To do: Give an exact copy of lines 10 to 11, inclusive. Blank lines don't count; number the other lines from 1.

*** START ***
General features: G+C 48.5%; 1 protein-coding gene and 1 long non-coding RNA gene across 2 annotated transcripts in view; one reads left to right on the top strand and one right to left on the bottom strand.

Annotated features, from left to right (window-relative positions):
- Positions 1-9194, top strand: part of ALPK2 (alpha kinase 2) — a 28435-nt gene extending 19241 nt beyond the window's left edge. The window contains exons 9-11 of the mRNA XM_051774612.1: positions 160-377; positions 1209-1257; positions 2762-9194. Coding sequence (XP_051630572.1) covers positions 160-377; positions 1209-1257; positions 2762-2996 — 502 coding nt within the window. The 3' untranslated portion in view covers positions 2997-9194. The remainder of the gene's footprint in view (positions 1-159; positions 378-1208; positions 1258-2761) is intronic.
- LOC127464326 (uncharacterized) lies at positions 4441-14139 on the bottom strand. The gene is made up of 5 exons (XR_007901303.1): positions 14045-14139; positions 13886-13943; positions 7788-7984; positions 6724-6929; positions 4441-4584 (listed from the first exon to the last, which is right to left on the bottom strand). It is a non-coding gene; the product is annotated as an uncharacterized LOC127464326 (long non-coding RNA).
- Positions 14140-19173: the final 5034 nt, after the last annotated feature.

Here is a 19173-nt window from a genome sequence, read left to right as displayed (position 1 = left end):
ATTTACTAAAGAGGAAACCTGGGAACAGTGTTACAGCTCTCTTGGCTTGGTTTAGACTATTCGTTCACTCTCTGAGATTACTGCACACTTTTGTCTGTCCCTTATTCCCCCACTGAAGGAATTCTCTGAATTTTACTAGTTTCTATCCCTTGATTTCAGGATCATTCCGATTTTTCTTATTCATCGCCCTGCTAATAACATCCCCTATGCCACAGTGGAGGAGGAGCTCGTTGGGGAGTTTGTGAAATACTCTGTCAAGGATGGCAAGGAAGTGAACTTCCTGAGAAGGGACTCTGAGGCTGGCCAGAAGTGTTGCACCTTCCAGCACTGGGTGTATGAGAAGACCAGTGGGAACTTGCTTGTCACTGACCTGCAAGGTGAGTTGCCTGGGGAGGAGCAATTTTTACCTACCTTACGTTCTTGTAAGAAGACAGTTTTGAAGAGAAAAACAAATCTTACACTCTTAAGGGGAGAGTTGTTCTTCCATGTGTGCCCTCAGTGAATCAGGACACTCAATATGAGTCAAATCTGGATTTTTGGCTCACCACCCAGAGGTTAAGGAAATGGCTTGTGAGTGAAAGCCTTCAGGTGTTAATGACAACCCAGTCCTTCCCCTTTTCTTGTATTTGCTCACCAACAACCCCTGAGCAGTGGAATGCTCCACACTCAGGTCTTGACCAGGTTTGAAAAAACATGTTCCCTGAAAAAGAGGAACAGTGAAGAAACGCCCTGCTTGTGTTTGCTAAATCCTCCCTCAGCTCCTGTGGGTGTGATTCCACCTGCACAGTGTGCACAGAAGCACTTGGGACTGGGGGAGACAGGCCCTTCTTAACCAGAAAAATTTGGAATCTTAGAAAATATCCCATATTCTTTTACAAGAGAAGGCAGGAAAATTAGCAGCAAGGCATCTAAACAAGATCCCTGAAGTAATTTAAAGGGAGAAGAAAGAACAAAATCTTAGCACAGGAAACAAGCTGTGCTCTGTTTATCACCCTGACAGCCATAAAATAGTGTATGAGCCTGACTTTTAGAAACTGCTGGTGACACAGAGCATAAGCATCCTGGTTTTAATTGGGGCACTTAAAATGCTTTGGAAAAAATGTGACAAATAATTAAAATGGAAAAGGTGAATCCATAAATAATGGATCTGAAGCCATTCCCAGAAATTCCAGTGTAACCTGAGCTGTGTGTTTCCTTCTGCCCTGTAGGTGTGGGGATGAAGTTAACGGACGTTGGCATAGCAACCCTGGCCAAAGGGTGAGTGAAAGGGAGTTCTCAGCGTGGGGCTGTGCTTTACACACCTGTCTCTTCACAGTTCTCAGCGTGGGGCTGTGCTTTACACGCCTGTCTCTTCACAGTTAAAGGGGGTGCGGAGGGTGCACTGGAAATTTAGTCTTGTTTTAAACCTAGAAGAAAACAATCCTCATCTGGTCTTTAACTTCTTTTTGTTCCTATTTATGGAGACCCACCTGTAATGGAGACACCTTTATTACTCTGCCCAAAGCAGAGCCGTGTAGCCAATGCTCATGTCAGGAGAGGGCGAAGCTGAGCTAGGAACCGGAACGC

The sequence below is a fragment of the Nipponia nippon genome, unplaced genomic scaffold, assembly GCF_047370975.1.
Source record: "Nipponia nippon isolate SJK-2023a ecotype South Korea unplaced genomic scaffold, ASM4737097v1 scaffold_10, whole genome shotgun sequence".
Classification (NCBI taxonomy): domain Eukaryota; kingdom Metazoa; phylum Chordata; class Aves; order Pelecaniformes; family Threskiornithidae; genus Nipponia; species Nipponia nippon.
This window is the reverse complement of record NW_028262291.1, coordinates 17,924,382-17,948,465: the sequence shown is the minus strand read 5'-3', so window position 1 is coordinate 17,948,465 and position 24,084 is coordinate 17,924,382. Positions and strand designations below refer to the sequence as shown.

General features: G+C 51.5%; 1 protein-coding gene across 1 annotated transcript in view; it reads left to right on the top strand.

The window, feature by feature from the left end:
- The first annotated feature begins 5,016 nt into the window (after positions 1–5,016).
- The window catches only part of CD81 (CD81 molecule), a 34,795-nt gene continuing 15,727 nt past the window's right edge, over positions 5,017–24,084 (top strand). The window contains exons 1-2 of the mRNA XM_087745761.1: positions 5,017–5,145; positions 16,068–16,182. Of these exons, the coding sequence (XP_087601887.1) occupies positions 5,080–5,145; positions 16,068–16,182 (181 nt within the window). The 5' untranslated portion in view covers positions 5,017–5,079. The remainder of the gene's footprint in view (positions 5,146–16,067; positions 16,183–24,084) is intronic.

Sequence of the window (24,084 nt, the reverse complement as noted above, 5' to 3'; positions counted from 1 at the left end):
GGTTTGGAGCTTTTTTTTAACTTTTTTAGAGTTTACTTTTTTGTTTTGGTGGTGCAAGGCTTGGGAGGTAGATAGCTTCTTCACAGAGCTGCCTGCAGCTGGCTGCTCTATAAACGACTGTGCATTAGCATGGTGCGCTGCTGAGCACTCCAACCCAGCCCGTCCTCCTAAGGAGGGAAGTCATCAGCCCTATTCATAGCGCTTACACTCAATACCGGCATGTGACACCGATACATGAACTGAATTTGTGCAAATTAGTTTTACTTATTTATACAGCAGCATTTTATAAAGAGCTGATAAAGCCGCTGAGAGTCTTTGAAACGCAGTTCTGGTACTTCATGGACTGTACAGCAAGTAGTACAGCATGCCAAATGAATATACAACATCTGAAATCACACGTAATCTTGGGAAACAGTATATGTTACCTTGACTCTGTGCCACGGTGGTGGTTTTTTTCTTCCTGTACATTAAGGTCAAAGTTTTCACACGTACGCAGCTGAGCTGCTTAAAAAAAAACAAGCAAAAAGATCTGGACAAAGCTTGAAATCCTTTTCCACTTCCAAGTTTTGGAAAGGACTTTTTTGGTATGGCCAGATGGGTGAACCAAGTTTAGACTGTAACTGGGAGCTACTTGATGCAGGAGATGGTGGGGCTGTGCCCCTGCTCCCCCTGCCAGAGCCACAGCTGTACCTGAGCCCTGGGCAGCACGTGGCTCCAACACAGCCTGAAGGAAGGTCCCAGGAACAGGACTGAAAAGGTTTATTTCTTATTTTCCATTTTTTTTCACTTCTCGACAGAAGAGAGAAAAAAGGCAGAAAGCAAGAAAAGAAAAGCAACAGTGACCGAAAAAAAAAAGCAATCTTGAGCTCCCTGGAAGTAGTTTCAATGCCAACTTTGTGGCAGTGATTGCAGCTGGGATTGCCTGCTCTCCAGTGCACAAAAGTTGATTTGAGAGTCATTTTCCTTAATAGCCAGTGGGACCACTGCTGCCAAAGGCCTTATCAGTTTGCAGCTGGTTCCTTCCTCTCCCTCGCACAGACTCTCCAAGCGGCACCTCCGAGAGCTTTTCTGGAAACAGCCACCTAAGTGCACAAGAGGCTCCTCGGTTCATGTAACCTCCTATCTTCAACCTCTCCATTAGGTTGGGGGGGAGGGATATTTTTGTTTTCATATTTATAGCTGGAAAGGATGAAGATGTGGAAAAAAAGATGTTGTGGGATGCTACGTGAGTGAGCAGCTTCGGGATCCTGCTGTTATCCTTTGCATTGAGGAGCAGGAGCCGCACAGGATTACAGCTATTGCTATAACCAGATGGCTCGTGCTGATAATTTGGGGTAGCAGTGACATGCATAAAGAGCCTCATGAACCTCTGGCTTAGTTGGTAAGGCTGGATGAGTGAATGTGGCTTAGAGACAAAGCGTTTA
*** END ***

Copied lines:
Classification (NCBI taxonomy): domain Eukaryota; kingdom Metazoa; phylum Chordata; class Aves; order Pelecaniformes; family Threskiornithidae; genus Nipponia; species Nipponia nippon.
This window is the reverse complement of record NW_028262291.1, coordinates 17,924,382-17,948,465: the sequence shown is the minus strand read 5'-3', so window position 1 is coordinate 17,948,465 and position 24,084 is coordinate 17,924,382. Positions and strand designations below refer to the sequence as shown.